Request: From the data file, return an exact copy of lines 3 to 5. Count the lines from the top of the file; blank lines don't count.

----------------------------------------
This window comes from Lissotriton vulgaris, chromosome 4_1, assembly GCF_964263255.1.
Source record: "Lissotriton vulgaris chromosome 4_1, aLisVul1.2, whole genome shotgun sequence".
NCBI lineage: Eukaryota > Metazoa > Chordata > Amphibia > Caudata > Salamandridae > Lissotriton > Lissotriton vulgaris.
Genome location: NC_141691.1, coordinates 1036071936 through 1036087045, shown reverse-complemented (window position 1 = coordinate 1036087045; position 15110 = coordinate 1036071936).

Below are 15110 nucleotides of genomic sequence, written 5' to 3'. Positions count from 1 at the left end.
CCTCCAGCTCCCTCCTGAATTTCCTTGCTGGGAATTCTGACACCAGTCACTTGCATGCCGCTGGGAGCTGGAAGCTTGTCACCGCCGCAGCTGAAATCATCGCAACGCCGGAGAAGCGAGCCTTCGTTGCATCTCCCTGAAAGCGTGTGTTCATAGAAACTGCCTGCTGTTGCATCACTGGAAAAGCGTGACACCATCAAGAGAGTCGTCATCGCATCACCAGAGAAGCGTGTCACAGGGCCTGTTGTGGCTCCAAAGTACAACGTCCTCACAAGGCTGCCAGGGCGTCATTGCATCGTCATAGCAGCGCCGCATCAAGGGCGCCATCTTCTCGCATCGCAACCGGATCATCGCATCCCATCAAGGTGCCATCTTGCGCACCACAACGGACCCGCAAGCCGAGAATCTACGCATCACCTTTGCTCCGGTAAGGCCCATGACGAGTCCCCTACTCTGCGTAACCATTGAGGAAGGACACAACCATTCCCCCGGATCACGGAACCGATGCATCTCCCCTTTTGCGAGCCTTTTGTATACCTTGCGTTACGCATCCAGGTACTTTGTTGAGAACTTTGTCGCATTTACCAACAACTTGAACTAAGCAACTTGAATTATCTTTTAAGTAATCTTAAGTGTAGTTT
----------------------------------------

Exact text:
NCBI lineage: Eukaryota > Metazoa > Chordata > Amphibia > Caudata > Salamandridae > Lissotriton > Lissotriton vulgaris.
Genome location: NC_141691.1, coordinates 1036071936 through 1036087045, shown reverse-complemented (window position 1 = coordinate 1036087045; position 15110 = coordinate 1036071936).

Below are 15110 nucleotides of genomic sequence, written 5' to 3'. Positions count from 1 at the left end.